Tuesday, March 29, 2016

Runaway - Peter May

Peter May

For a group of teenagers, Glasgow in 1965 seems to offer little to no future.  Especially if the future you want is as a rock and roll band.  London – the Big Smoke – that’s where all the action was happening.  Like so many other young people, they are completely captivated by the sounds of the Beatles, the Kinks, and so many others.  They’ve been doing fairly well in their community as a cover band and have dreams far beyond the staid lives presented by their parents.  When their de facto leader, Jack, gets expelled from school for having a bit of cannabis, they all decide, each for his own reasons, to leave immediately.

The story begins in the present day, a literal lifetime away from their time in London.  Maurice, once their lead singer, calls to ask Jack for his help.  Jack owes him.  Maurice has terminal cancer and is probably weeks away from his own death.  There’s something that he must set right before he dies.  Jack can’t do this alone, so he enlists the help of his own very reluctant grandson, Ricky, and that of Dave, the onetime bassist.  Together, the four retrace that 1965 path to London, while Jack confronts his own past actions.

This story is related by present-day Jack, now a man pushing seventy.  He’s looking back at his life and is not particularly happy.  His wife died a few years ago, his son and daughter-in-law couldn’t wait to put him in a home for the aged.  His grandson is a computer genius who lost his first job and never found another.  That time in London was a true turning point in all of their lives.  Nothing was the same afterwards, for any of them, for all kinds of reasons.  The bond that was formed, though, is still strong some fifty years later.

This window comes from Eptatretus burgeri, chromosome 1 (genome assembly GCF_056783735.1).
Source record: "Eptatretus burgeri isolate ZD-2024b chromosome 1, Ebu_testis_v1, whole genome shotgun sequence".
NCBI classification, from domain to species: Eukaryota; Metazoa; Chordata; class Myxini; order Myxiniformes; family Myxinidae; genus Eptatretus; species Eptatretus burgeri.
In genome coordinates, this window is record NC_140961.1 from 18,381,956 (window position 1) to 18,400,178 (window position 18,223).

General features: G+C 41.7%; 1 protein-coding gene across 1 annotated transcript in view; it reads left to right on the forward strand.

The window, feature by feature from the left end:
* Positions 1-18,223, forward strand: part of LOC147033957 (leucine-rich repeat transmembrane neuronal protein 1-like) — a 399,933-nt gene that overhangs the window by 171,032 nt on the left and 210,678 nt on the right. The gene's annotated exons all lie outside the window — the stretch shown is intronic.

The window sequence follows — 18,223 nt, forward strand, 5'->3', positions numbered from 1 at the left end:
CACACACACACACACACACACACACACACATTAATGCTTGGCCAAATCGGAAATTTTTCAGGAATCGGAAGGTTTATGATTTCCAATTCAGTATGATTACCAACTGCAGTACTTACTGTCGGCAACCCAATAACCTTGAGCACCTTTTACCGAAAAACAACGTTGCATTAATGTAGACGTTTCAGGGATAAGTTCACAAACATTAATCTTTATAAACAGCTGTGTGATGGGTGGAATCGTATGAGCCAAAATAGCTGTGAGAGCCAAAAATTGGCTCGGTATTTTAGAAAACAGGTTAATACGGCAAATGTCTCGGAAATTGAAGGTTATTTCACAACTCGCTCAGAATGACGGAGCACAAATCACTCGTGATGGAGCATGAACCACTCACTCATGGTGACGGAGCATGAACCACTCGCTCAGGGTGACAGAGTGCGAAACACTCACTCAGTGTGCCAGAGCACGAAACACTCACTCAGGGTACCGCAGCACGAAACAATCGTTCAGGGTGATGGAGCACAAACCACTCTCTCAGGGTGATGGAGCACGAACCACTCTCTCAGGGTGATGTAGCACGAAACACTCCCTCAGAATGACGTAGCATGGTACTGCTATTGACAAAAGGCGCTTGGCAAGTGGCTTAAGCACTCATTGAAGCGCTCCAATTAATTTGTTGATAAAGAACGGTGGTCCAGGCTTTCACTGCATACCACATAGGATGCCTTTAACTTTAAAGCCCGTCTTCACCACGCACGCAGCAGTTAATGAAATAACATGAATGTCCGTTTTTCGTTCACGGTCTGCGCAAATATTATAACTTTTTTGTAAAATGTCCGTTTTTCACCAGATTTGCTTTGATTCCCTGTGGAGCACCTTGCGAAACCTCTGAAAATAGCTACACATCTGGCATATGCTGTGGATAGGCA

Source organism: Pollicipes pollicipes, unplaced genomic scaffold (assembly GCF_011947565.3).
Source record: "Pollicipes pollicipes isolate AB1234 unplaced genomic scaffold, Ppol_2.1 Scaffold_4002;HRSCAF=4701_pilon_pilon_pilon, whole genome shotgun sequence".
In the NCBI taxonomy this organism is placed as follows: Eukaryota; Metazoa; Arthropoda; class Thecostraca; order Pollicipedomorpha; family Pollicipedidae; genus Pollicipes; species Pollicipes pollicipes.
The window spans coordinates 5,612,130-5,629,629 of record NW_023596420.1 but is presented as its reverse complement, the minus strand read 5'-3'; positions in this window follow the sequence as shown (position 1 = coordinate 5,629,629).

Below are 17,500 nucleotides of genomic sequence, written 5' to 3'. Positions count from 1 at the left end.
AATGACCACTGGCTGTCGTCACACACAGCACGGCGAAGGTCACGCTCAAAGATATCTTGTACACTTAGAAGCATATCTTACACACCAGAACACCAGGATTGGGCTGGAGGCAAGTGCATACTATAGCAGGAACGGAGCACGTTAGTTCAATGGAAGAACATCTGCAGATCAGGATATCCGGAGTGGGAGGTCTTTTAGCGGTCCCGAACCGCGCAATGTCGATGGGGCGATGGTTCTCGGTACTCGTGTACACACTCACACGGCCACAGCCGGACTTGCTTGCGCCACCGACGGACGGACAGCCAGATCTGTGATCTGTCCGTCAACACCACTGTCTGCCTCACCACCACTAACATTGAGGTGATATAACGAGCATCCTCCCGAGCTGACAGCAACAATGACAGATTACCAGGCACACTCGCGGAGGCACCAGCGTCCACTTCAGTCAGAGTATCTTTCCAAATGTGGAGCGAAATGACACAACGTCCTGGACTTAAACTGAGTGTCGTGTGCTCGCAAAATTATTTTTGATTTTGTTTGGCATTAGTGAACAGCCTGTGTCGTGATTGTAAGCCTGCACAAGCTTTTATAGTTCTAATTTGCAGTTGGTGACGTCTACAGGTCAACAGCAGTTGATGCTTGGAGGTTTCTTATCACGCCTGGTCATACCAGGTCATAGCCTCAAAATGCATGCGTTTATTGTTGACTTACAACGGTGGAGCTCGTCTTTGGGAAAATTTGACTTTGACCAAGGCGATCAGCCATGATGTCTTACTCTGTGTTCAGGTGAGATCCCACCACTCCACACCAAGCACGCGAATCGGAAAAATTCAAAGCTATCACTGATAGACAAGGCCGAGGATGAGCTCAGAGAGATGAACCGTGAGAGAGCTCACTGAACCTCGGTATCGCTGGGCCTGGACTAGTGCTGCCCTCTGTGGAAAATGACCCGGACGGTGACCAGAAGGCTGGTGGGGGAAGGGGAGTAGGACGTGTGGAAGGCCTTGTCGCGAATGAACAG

As it happens, the author once ran away to London as a teenager.  His experiences obviously color those scenes. There’s a true energy to this tale that jumps off the page. The characters might be people you know; they’re individuals, each with his own history and motives.  Human relationships are rarely neat and tidy.  It’s satisfying to witness Ricky and Jack, coming to appreciate each other as individuals.  Watching the relationship between Jack and Maurice evolve is very bittersweet.  They were best friends until London; even in the present day, Maurice is holding back secrets because of his own resentment.  I doubt I would have been brave (or foolhardy) enough to make that kind of trip, but I’m glad I got to go along with Jack, twice.        
Rating: 7 ½
February 2016
ISBN# 978-0-62365-789-5 (hardcover)


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